Ahmedabad, July 26: Sabana, 19, lost her mother and sister to communal riots at Naroda-Patia on February 28 last year. She wants the man she holds responsible for their death to be punished.
Sabana is willing to depose against Jai Bhawani, whom she has identified as her relatives’ main killer, before any authority concerned. But she knows nothing about the two-member Nanavati Commission, which will begin its second phase of hearing on Monday. The panel is probing post-Godhra riots.
No one, including the non-government organisations that have set up office in Naroda-Patia to help riot victims, has told Sabana about it.
In the meantime, Bhawani, suspended as a driver from the Ahmedabad Municipal Transport Corporation, and his son are out on bail. They got out of jail six months ago after a three-month stint.
The father-son duo is named in the chargesheet filed by police on the Naroda-Patia massacre that claimed more than 92 lives and charred houses.
Unlike Sabana, who says “what is there to fear now”, riot-victims Shamshuddin and Shamshad are scared to depose before any authority.
Shamshuddin is another key witness as he claims to have seen Mayaben Kodnani, BJP MLA from Naroda, leading a mob and “instructing the police” outside Natraj Hotel, a stone’s throw from Naroda-Patia, hours before the attack. “If I depose, I will not be able to live in Naroda-Patia,” he said. “I have already given her name to the police in an FIR. Nothing happened. She was not even questioned by the police. Her name does not even figure in the chargesheet the police filed.’’
If Shamshuddin and Shamshad are two of several victims too scared to depose before the commission, Abdul Razzak, 62, is willing but complains about lack of “proper guidance”.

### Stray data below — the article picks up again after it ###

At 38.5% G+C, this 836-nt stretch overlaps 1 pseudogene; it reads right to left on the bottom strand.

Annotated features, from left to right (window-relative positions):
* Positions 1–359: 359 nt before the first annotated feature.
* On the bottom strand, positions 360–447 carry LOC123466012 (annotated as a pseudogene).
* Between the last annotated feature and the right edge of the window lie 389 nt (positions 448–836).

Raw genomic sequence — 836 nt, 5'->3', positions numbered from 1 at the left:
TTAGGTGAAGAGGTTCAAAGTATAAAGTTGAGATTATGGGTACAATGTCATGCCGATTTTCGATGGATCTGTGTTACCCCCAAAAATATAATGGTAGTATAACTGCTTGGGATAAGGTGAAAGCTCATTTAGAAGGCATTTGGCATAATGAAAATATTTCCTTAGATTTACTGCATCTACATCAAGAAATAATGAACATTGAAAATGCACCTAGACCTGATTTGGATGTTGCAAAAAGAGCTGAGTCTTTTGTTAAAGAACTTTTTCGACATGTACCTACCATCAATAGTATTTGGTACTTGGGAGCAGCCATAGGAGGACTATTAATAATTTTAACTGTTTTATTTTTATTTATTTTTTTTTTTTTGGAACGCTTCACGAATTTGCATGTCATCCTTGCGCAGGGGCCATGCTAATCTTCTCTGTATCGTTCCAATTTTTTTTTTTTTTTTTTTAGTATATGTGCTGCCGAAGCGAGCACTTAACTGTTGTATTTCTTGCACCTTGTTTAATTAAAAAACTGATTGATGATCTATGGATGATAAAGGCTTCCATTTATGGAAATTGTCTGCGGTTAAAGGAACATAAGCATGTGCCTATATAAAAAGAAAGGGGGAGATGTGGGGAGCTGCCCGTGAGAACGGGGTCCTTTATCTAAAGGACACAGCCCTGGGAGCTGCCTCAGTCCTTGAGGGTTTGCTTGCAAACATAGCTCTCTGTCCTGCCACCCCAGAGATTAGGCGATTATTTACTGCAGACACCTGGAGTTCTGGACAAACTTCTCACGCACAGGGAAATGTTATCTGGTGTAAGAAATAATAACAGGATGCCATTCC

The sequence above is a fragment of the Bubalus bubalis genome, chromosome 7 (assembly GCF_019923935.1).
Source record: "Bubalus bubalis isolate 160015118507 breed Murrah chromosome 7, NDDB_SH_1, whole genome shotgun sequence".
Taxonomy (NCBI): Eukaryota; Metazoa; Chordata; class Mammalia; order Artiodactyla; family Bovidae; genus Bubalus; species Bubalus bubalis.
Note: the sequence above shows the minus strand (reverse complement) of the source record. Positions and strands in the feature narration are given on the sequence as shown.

He lost six of his family and eight other relatives to the riots. His pregnant daughter was butchered at Naroda-Patia.
Razzak is not sure if he will go all the way to Shahibaug, 12 km from Naroda-Patia, to depose before the commission. So far, none of the NGOs have got in touch with the man to guide him.
Over half-a-dozen NGOs, which claim to be working for the riot-hit, are active in the locality and have offices there.
“The problem here is that NGOs themselves are treating Naroda-Patia as their fief,” says Sadiq Hussain, a social activist who has worked with a few of these organisations. “They do not want any genuine organisation to step in. They do not have coordination among themselves. They are actually rivals.”
Hussain, who is now a freelance activist, is complaining about alleged professional jealousy among the NGOs. According to Hussain, some of these NGOs don’t want him working for social reconciliation independently. “I’m harassed every day,’’ he says.
Hanif Lakdawala, director of NGO Sanchetana, is more scathing. He says “it is really unfortunate that NGOs are thriving on the miseries of the riot victims” as apparently the relief work is not matching the funds coming in.
A representative of NGO Action-Aid, who gave her name as Supriya, defended the “low profile” activities in Naroda-Patia as part of a strategy. “If we start visiting Naroda-Patia now, enemies will become overactive to prevent witnesses from deposing,” she says.
But she, too, admits a lack of coordination among NGOs.
Supriya says Action-Aid, that creates legal awareness among riot victims, will start work in time before the hearing. The turn of Naroda-Patia victims, she feels, may not come on July 28.
The victims’ poor awareness of legal recourse is worsened by the alleged collusion of some minority-community religious leaders with the state government.
These leaders are persuading the riot-hit to keep away from the inquiry commission, alleged advocate Mukul Sinha, who has been providing victims free legal assistance.